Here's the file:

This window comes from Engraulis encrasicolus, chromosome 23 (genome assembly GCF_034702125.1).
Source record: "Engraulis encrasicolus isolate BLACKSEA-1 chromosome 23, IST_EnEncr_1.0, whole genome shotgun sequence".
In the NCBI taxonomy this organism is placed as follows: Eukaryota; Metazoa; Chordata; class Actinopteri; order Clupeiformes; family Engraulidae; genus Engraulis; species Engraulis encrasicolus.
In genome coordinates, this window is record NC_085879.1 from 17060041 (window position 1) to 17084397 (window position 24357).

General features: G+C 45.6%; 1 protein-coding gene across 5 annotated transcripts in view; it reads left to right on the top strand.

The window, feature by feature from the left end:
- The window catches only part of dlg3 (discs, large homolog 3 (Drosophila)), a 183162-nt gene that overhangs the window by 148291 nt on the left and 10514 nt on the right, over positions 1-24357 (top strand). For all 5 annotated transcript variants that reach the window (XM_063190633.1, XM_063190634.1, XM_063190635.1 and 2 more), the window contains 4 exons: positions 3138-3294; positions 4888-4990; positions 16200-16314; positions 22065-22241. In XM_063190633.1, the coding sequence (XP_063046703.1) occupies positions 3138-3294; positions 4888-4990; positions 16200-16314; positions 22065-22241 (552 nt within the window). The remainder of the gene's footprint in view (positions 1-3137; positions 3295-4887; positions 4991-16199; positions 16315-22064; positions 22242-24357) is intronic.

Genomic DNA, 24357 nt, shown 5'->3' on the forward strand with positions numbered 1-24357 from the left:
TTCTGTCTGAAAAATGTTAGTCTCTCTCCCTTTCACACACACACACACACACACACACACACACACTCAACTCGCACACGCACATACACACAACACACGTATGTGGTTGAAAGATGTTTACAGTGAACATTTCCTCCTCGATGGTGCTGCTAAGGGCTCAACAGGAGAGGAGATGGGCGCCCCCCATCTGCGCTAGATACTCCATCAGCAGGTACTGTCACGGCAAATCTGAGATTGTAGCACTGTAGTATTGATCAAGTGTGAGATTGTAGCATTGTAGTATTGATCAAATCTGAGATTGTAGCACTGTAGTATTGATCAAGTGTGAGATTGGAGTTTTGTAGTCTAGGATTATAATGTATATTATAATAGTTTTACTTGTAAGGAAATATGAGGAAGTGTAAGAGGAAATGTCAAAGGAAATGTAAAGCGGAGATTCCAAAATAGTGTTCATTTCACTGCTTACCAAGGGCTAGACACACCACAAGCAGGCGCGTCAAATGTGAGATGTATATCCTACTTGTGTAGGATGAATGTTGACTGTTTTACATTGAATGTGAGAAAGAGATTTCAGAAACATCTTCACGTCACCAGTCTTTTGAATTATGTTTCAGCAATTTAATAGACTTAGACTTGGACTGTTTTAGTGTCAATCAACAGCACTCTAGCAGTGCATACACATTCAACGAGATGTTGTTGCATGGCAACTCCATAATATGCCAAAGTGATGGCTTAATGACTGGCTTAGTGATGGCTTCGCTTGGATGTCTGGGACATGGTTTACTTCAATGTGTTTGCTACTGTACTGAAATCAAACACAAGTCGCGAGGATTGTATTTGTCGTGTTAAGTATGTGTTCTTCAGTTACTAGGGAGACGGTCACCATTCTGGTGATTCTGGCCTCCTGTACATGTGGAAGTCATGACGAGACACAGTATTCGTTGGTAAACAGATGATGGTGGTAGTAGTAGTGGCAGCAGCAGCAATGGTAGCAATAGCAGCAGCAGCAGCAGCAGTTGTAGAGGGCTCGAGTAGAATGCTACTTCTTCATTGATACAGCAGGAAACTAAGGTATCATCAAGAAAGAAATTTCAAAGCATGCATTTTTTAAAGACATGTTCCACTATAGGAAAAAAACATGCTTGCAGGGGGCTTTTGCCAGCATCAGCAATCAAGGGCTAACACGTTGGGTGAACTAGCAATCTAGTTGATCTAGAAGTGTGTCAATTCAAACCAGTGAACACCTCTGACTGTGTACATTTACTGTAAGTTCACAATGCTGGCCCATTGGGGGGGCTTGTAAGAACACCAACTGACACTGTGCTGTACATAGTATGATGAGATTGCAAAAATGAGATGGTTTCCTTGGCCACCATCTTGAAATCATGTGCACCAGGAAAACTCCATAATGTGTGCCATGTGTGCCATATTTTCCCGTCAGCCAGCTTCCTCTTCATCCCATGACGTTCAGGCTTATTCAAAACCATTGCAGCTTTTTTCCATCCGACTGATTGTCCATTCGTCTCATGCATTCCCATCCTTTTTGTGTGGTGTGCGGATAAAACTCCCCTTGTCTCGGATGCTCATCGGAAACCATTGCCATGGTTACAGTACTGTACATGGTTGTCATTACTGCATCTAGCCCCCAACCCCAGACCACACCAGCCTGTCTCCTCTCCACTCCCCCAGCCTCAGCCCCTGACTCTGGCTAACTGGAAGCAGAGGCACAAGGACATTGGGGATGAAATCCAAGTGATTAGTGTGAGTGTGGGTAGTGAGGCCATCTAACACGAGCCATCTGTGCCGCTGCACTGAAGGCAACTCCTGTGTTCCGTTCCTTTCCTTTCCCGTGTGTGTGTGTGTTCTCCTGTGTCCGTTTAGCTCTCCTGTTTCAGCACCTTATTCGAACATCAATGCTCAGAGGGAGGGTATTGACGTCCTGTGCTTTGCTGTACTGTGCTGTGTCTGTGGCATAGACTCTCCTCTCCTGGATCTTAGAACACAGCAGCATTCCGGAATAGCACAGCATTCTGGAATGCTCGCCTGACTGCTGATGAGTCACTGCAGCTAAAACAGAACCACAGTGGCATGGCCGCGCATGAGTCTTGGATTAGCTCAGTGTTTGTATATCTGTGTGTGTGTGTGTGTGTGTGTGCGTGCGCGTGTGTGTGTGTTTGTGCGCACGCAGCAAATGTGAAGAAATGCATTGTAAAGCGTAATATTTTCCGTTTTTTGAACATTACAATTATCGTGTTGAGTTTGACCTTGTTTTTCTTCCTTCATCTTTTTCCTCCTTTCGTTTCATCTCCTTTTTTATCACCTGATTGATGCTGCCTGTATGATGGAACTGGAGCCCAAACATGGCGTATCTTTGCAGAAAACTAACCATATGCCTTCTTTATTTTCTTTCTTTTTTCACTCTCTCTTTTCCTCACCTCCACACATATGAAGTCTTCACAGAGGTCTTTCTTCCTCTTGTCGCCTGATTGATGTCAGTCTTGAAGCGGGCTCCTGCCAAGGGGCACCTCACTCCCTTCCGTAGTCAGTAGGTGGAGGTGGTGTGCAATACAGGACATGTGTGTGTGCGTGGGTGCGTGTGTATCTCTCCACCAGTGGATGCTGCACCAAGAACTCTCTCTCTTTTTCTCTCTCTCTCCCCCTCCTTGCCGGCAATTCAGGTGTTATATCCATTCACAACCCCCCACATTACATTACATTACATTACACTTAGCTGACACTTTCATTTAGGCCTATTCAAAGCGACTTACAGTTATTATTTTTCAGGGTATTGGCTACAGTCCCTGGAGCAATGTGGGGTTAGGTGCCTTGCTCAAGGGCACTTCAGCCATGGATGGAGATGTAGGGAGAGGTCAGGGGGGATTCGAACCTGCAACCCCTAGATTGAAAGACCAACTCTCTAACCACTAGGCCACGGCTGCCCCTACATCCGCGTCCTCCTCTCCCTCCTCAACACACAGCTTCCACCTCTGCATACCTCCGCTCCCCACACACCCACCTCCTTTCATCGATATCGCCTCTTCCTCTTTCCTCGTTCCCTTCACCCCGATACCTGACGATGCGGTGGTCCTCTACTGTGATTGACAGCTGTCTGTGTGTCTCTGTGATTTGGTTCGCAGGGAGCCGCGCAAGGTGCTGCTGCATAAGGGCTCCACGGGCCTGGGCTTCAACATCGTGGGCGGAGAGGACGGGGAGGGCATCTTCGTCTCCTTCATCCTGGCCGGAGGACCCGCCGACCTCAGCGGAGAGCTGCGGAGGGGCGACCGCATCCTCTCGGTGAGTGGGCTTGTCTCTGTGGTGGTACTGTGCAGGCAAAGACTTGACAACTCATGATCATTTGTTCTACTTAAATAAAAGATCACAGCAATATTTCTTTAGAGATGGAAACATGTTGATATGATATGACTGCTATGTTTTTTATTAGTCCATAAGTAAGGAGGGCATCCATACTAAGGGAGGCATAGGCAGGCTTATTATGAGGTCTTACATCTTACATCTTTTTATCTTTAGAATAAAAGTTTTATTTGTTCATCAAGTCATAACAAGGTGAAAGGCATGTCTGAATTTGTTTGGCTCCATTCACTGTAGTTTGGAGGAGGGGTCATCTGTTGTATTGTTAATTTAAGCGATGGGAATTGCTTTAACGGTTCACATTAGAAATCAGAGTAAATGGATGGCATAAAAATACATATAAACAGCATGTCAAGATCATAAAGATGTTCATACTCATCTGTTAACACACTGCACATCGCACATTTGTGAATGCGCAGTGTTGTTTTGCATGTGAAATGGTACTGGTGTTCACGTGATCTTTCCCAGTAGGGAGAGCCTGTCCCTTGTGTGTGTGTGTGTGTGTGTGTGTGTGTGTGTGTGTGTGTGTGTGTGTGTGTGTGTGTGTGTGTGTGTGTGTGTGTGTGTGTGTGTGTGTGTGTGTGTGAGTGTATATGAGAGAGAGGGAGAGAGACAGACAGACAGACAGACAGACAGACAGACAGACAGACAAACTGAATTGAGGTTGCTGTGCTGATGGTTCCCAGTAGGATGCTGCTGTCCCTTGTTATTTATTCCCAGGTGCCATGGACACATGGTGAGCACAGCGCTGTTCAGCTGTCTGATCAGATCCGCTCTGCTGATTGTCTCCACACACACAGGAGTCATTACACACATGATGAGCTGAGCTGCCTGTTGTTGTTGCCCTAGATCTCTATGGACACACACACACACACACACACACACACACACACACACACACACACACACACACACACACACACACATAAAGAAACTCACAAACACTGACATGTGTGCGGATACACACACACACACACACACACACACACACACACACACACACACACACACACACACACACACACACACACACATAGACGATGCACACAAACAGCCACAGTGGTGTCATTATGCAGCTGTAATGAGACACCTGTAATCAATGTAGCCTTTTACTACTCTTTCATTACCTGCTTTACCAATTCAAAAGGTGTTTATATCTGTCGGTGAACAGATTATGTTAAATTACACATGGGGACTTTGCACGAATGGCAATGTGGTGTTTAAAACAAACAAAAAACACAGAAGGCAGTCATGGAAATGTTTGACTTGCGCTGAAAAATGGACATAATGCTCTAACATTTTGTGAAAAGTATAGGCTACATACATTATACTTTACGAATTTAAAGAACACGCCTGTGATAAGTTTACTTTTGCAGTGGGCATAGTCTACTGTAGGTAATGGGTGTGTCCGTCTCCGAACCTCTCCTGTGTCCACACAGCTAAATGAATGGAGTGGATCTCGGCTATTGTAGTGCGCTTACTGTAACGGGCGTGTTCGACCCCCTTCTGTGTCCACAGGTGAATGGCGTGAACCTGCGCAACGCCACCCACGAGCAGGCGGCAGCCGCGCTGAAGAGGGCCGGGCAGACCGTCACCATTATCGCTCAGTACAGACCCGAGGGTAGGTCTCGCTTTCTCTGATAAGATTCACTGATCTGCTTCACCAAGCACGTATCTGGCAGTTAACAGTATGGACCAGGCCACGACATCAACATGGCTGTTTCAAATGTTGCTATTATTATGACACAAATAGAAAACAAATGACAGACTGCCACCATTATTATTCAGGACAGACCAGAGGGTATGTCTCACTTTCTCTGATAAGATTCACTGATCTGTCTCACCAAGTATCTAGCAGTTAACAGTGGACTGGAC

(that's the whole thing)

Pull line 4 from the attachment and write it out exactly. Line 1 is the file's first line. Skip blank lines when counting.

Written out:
In genome coordinates, this window is record NC_085879.1 from 17060041 (window position 1) to 17084397 (window position 24357).